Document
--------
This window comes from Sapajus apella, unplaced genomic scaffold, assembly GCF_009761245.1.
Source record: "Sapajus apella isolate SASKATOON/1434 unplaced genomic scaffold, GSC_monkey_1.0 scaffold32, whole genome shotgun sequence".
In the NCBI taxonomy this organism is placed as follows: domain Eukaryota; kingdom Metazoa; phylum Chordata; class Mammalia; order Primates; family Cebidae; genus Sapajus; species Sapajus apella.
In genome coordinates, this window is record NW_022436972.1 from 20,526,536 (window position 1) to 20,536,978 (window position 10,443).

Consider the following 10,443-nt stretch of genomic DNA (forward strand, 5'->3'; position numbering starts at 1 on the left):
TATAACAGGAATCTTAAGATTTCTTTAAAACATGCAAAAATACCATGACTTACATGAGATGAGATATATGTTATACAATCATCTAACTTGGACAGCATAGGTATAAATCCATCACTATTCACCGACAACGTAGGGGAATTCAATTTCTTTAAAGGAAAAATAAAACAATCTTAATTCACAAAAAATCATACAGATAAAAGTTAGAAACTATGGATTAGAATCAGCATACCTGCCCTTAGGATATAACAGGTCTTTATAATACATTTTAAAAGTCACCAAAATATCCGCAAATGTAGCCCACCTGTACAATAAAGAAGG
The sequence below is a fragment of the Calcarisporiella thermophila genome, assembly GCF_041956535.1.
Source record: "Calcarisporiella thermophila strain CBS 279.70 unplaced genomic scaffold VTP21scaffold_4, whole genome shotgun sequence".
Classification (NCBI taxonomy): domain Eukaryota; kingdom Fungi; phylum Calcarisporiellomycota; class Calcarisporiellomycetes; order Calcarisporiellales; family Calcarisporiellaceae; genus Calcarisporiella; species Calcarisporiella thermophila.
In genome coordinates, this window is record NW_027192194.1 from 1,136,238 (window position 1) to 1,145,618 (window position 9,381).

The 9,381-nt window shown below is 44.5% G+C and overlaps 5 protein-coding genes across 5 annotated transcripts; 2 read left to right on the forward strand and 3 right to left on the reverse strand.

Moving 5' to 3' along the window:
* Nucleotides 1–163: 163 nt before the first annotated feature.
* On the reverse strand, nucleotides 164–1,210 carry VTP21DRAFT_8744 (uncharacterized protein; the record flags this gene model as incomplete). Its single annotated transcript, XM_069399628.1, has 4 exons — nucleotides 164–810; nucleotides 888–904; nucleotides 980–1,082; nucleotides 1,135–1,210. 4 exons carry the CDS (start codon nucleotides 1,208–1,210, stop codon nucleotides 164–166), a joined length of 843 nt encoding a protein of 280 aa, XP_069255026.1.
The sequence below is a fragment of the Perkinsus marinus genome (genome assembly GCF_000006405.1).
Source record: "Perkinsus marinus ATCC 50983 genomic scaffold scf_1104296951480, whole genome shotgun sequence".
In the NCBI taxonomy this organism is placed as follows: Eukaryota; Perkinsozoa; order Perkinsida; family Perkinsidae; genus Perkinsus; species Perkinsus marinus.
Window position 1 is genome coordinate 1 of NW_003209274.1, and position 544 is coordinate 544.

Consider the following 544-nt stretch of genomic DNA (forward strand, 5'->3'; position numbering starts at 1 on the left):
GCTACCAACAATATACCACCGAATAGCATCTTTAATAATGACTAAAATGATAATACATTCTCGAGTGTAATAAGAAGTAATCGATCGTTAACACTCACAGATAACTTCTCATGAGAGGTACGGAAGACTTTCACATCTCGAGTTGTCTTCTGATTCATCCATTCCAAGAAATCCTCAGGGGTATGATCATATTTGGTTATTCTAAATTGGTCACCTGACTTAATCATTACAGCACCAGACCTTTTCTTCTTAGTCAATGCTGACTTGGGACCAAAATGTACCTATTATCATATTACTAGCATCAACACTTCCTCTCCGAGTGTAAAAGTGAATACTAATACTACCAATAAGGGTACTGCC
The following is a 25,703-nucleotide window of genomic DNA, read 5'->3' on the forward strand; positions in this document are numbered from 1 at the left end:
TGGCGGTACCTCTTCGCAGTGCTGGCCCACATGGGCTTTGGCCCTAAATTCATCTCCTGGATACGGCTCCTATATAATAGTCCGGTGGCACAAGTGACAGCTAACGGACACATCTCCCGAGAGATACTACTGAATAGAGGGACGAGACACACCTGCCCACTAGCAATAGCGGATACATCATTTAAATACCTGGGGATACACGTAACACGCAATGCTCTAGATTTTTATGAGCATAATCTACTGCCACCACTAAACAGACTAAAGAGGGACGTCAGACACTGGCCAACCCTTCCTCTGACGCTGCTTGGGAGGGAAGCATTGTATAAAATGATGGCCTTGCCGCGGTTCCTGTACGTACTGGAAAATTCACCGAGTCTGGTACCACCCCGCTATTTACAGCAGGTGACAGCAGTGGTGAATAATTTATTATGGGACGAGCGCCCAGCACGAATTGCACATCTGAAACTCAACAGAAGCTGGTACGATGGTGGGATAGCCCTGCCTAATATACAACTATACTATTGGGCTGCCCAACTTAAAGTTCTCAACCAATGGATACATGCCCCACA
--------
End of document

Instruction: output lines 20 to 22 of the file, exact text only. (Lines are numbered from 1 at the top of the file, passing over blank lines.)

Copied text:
GCTACCAACAATATACCACCGAATAGCATCTTTAATAATGACTAAAATGATAATACATTCTCGAGTGTAATAAGAAGTAATCGATCGTTAACACTCACAGATAACTTCTCATGAGAGGTACGGAAGACTTTCACATCTCGAGTTGTCTTCTGATTCATCCATTCCAAGAAATCCTCAGGGGTATGATCATATTTGGTTATTCTAAATTGGTCACCTGACTTAATCATTACAGCACCAGACCTTTTCTTCTTAGTCAATGCTGACTTGGGACCAAAATGTACCTATTATCATATTACTAGCATCAACACTTCCTCTCCGAGTGTAAAAGTGAATACTAATACTACCAATAAGGGTACTGCC
The following is a 25,703-nucleotide window of genomic DNA, read 5'->3' on the forward strand; positions in this document are numbered from 1 at the left end:
TGGCGGTACCTCTTCGCAGTGCTGGCCCACATGGGCTTTGGCCCTAAATTCATCTCCTGGATACGGCTCCTATATAATAGTCCGGTGGCACAAGTGACAGCTAACGGACACATCTCCCGAGAGATACTACTGAATAGAGGGACGAGACACACCTGCCCACTAGCAATAGCGGATACATCATTTAAATACCTGGGGATACACGTAACACGCAATGCTCTAGATTTTTATGAGCATAATCTACTGCCACCACTAAACAGACTAAAGAGGGACGTCAGACACTGGCCAACCCTTCCTCTGACGCTGCTTGGGAGGGAAGCATTGTATAAAATGATGGCCTTGCCGCGGTTCCTGTACGTACTGGAAAATTCACCGAGTCTGGTACCACCCCGCTATTTACAGCAGGTGACAGCAGTGGTGAATAATTTATTATGGGACGAGCGCCCAGCACGAATTGCACATCTGAAACTCAACAGAAGCTGGTACGATGGTGGGATAGCCCTGCCTAATATACAACTATACTATTGGGCTGCCCAACTTAAAGTTCTCAACCAATGGATACATGCCCCACA